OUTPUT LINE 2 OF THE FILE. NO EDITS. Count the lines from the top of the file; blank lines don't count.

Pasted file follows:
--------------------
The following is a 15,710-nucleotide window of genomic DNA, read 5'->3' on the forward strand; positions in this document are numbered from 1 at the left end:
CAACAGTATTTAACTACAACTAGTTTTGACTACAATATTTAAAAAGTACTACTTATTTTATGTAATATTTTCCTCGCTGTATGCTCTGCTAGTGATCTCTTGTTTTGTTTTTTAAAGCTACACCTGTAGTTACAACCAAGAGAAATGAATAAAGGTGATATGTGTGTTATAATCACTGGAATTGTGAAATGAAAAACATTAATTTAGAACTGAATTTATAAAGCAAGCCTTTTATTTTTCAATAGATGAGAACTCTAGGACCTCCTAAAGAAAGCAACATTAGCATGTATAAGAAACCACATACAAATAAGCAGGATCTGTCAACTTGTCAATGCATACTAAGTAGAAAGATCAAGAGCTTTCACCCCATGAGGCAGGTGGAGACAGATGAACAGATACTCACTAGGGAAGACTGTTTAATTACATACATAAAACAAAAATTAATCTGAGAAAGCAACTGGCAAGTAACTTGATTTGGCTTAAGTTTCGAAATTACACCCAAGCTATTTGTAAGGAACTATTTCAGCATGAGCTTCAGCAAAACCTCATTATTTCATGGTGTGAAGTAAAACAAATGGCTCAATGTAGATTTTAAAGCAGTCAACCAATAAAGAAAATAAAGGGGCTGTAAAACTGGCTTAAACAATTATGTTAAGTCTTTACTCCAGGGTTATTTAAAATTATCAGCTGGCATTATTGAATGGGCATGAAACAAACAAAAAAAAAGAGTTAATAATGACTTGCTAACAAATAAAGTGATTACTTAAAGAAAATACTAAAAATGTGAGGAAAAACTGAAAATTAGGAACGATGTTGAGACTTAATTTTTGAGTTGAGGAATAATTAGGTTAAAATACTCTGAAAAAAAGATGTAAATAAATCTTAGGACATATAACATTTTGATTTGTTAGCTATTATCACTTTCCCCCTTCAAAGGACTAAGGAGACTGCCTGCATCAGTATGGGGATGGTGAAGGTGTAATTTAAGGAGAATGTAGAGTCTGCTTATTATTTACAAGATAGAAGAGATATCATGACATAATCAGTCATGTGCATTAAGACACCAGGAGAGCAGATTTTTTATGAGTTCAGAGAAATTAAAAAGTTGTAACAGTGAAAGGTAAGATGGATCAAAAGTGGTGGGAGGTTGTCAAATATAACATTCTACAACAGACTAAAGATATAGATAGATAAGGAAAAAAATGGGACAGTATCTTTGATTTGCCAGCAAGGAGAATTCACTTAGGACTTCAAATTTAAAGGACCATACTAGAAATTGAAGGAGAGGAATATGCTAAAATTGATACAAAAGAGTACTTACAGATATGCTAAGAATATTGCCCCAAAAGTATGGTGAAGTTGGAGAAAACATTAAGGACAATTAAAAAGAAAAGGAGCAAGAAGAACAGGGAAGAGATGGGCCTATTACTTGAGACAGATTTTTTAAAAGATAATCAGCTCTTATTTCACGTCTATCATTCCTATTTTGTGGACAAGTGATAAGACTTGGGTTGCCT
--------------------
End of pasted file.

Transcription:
CAACAGTATTTAACTACAACTAGTTTTGACTACAATATTTAAAAAGTACTACTTATTTTATGTAATATTTTCCTCGCTGTATGCTCTGCTAGTGATCTCTTGTTTTGTTTTTTAAAGCTACACCTGTAGTTACAACCAAGAGAAATGAATAAAGGTGATATGTGTGTTATAATCACTGGAATTGTGAAATGAAAAACATTAATTTAGAACTGAATTTATAAAGCAAGCCTTTTATTTTTCAATAGATGAGAACTCTAGGACCTCCTAAAGAAAGCAACATTAGCATGTATAAGAAACCACATACAAATAAGCAGGATCTGTCAACTTGTCAATGCATACTAAGTAGAAAGATCAAGAGCTTTCACCCCATGAGGCAGGTGGAGACAGATGAACAGATACTCACTAGGGAAGACTGTTTAATTACATACATAAAACAAAAATTAATCTGAGAAAGCAACTGGCAAGTAACTTGATTTGGCTTAAGTTTCGAAATTACACCCAAGCTATTTGTAAGGAACTATTTCAGCATGAGCTTCAGCAAAACCTCATTATTTCATGGTGTGAAGTAAAACAAATGGCTCAATGTAGATTTTAAAGCAGTCAACCAATAAAGAAAATAAAGGGGCTGTAAAACTGGCTTAAACAATTATGTTAAGTCTTTACTCCAGGGTTATTTAAAATTATCAGCTGGCATTATTGAATGGGCATGAAACAAACAAAAAAAAAGAGTTAATAATGACTTGCTAACAAATAAAGTGATTACTTAAAGAAAATACTAAAAATGTGAGGAAAAACTGAAAATTAGGAACGATGTTGAGACTTAATTTTTGAGTTGAGGAATAATTAGGTTAAAATACTCTGAAAAAAAGATGTAAATAAATCTTAGGACATATAACATTTTGATTTGTTAGCTATTATCACTTTCCCCCTTCAAAGGACTAAGGAGACTGCCTGCATCAGTATGGGGATGGTGAAGGTGTAATTTAAGGAGAATGTAGAGTCTGCTTATTATTTACAAGATAGAAGAGATATCATGACATAATCAGTCATGTGCATTAAGACACCAGGAGAGCAGATTTTTTATGAGTTCAGAGAAATTAAAAAGTTGTAACAGTGAAAGGTAAGATGGATCAAAAGTGGTGGGAGGTTGTCAAATATAACATTCTACAACAGACTAAAGATATAGATAGATAAGGAAAAAAATGGGACAGTATCTTTGATTTGCCAGCAAGGAGAATTCACTTAGGACTTCAAATTTAAAGGACCATACTAGAAATTGAAGGAGAGGAATATGCTAAAATTGATACAAAAGAGTACTTACAGATATGCTAAGAATATTGCCCCAAAAGTATGGTGAAGTTGGAGAAAACATTAAGGACAATTAAAAAGAAAAGGAGCAAGAAGAACAGGGAAGAGATGGGCCTATTACTTGAGACAGATTTTTTAAAAGATAATCAGCTCTTATTTCACGTCTATCATTCCTATTTTGTGGACAAGTGATAAGACTTGGGTTGCCT